Having regard to cost/benefit, and the need to plead and run alternative remedies, it is usually desirable for lenders to form an early view on the merits of any forgery claim. In most cases, where the direct evidence is lacking or equivocal, and the only persuasive evidence is that of the ‘victim’ and any handwriting expert, the prospect of disproving a forgery (particularly where the expert is a court appointed single joint expert), is virtually nil, and litigation costs can be saved or better deployed.


In a typical forgery case in which say a wife alleges that her signature on the mortgage deed was forged by her husband:

(1) The lender may be able to rely on subrogation (on the basis that its advance was used to discharge an earlier joint mortgage);

(2) The mortgage may take effect as an equitable charge and entitle the lender to apply for the remedy of sale of the property to realise the forger’s beneficial interest (whatever that might be) under s 14 Trusts of Land and Appointment of Trustees Act 1996;

(3) The lender may be able to pursue a claim against the ‘victim’ for monies had and received if it can be shown that she has received some benefit from the advance and/or otherwise pursue the forger for a money judgment on his covenants;

(4) There may be some alternative remedy for eg. against the completing solicitors for breach of contract of retainer/breach of warranty of authority; or possibly against the witness (if genuine) for breach of warranty of authority;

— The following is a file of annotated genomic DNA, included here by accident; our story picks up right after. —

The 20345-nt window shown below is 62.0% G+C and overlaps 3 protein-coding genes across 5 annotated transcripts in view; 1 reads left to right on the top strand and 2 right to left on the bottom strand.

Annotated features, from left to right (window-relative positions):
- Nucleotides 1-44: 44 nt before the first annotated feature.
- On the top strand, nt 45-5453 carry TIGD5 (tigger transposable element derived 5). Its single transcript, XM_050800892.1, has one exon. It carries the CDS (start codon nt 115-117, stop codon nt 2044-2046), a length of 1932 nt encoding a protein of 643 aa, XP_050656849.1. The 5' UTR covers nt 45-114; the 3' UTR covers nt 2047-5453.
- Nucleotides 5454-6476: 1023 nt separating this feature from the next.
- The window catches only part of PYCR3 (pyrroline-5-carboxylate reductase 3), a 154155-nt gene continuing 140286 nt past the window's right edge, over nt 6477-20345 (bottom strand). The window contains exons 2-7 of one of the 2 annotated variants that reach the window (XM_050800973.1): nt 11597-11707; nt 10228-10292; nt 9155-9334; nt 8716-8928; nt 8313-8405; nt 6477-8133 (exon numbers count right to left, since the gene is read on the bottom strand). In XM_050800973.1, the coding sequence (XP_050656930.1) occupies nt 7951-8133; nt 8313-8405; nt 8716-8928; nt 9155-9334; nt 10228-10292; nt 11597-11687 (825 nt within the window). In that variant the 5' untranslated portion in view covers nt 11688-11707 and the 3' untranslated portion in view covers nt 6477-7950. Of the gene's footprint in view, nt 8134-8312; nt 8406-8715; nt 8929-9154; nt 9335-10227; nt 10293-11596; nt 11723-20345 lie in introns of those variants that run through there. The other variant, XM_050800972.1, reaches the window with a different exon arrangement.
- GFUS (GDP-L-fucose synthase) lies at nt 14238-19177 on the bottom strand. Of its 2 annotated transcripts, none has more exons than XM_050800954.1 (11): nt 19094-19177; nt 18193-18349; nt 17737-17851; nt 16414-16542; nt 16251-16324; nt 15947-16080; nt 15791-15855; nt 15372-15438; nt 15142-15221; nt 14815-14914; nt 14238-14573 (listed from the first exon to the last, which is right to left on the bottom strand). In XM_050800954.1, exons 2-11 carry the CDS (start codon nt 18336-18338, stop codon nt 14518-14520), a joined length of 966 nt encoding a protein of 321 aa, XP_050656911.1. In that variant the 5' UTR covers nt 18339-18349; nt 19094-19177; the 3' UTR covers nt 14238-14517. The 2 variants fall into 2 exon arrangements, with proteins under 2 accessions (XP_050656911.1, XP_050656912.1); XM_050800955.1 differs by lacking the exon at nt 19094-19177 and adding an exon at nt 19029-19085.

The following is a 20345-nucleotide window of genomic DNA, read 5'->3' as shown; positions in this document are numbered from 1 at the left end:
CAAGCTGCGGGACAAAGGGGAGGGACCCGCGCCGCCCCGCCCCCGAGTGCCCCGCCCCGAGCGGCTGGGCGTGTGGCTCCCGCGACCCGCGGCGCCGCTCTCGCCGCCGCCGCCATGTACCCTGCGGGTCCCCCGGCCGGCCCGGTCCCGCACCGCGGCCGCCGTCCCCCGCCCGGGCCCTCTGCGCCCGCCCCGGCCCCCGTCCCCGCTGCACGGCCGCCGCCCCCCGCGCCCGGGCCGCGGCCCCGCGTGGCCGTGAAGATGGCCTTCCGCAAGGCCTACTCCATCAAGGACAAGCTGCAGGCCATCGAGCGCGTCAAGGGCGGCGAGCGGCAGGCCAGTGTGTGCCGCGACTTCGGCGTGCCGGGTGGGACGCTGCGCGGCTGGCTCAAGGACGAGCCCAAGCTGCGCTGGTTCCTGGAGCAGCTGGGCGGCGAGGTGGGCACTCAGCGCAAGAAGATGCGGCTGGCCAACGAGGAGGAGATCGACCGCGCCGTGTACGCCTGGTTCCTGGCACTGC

(5) It might, exceptionally, be possible to estop the wife from denying liability for example if she knew of the mortgage and actively or tacitly consented to it.

The important point is that it is usually not enough to raise an alternative claim in a Reply, it has to be pleaded by way of Amended Claim Form and Amended Particulars of Claim, and this should be done as early as possible.


There is a very important distinction which is explained, with examples in Ruoff & Roper, Registered Conveyancing, Vol 2, Chapter 46:

Example 1
R1 is the registered proprietor of a property. R2 forges R1's signature on a transfer and at the same time obtains a mortgage on the property from lender L. R2 then applies to register the transfer and charge.

Example 2
Same as Example 1, but R2 registers the transfer and becomes the registered proprietor of the property before he obtains a mortgage from L.

In each case, R1 then discovers the fraud and applies for rectification of the register - to restore himself as the registered proprietor and to remove L's charge.

In Example 1, L's charge is based on a void disposition and the charges register will be rectified. L may qualify for an indemnity provided that its loss is not caused wholly or partly as a result of his own fraud or lack of proper care (Para 5, Schedule 8, Land Registration Act 2002)

In Example 2, the legal estate is deemed to be vested in R2 by reason of the registration (s 58 Land Registration Act 2002). He had owners powers of disposition under Section 23 Land Registration Act 2002 and consequently the charge to L was not a 'mistake' for which rectification would be available.

For a recent case concerning the approach on rectification see Barclays Bank Plc v Guy [2008] EWCA Civ 452